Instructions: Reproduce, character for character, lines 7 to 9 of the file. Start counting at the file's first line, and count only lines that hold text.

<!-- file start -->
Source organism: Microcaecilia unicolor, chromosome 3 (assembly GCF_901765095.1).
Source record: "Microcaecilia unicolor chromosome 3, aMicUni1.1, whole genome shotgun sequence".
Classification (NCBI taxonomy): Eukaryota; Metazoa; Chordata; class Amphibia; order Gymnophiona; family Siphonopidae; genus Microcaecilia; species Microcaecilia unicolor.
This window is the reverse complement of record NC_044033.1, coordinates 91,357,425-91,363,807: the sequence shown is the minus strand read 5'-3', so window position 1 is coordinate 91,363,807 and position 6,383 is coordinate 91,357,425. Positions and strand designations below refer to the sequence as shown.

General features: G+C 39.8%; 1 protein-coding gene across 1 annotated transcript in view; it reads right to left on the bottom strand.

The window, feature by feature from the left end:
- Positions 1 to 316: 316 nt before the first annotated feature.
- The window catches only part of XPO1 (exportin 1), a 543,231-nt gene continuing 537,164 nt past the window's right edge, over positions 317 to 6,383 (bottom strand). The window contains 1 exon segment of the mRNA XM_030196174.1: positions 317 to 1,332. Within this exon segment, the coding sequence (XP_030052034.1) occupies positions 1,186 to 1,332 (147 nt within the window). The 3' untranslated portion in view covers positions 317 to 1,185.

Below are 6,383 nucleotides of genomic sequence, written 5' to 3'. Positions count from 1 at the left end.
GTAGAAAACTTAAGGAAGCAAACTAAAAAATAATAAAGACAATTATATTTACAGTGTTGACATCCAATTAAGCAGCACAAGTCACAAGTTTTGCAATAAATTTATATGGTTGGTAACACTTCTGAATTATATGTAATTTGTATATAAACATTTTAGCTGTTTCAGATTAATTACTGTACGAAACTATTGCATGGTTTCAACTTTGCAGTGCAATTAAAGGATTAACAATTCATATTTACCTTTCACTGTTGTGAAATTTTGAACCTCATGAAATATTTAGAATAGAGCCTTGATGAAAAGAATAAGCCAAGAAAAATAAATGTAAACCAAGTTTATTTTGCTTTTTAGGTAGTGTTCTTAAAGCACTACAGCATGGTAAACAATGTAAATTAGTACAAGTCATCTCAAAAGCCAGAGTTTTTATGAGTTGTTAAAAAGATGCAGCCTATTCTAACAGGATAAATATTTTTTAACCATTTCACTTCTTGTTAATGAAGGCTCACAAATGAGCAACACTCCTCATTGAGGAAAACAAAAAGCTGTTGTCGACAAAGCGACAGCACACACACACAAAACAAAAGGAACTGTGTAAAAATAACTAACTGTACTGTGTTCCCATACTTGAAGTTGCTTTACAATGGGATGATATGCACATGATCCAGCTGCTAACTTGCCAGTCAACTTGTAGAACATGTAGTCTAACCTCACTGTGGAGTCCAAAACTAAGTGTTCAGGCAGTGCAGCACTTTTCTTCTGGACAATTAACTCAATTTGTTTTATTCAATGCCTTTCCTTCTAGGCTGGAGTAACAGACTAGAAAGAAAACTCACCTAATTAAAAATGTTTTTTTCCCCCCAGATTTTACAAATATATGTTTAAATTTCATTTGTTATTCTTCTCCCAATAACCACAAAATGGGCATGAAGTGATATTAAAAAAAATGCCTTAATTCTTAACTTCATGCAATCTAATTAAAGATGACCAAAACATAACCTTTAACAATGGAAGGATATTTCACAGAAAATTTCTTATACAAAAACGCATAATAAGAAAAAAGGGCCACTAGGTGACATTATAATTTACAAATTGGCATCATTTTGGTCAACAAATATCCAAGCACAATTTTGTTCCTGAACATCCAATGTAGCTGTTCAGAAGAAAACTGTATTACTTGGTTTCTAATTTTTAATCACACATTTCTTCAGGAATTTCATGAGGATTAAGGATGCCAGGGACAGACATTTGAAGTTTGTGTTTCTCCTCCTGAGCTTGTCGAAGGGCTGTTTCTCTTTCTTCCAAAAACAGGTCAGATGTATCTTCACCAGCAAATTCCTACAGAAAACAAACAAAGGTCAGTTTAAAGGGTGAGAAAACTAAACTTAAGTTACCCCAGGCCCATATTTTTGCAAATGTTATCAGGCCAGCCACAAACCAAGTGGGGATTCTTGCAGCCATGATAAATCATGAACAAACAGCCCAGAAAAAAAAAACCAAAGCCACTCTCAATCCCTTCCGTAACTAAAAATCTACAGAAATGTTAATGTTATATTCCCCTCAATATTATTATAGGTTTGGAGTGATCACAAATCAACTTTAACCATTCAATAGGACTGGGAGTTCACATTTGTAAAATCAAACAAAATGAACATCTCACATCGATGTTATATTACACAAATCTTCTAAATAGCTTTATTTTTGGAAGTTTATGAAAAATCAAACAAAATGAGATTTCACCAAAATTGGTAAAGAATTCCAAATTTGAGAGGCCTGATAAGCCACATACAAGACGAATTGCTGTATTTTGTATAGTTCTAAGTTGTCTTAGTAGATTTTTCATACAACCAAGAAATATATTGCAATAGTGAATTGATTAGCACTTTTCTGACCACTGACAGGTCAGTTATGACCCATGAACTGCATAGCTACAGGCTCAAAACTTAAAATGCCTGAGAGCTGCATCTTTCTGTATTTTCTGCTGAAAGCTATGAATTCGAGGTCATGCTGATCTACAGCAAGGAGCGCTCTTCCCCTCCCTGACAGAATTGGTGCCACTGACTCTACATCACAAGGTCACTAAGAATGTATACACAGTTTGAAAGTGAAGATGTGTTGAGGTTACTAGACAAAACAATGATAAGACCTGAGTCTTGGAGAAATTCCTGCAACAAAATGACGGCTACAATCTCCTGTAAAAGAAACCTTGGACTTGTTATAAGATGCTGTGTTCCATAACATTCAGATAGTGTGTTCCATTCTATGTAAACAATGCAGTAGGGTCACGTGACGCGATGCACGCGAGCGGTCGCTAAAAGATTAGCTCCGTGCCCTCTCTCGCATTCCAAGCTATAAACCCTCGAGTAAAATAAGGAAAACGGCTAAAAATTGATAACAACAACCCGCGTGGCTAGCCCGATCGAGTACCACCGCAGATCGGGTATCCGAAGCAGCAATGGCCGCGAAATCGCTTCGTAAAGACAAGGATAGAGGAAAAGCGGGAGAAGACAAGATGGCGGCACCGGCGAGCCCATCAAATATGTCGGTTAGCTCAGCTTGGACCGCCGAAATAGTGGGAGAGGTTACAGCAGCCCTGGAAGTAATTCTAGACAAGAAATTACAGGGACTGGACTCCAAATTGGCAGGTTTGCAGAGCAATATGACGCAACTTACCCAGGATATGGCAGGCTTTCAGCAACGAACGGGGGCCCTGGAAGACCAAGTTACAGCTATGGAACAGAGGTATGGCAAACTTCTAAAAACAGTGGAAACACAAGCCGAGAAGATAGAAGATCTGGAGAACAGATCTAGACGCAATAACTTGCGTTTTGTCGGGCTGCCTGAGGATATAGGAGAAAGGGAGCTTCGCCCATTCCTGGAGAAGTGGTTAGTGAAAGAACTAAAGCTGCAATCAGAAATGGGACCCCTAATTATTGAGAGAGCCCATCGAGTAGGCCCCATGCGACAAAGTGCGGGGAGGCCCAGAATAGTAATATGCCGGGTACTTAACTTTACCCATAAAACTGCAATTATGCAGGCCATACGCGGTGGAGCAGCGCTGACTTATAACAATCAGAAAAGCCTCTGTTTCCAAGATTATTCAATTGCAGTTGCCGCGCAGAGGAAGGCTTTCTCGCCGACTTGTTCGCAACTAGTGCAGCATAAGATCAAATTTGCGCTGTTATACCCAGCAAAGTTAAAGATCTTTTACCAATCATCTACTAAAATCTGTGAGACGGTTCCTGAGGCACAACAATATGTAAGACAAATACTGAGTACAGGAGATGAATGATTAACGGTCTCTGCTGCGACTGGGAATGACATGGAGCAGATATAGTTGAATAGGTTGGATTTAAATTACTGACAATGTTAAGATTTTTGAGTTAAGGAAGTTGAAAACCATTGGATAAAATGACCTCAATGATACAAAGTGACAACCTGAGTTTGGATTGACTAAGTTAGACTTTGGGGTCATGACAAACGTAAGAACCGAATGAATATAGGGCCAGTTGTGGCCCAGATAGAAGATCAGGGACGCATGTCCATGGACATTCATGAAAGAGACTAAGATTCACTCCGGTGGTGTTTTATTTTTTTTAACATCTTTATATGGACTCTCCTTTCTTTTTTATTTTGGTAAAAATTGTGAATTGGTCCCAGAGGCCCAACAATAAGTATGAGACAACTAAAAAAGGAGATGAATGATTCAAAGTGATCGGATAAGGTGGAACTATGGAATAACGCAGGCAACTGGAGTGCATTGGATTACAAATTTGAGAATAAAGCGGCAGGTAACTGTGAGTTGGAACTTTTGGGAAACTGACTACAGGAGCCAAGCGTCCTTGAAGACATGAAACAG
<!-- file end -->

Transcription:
- Positions 1 to 316: 316 nt before the first annotated feature.
- The window catches only part of XPO1 (exportin 1), a 543,231-nt gene continuing 537,164 nt past the window's right edge, over positions 317 to 6,383 (bottom strand). The window contains 1 exon segment of the mRNA XM_030196174.1: positions 317 to 1,332. Within this exon segment, the coding sequence (XP_030052034.1) occupies positions 1,186 to 1,332 (147 nt within the window). The 3' untranslated portion in view covers positions 317 to 1,185.

Below are 6,383 nucleotides of genomic sequence, written 5' to 3'. Positions count from 1 at the left end.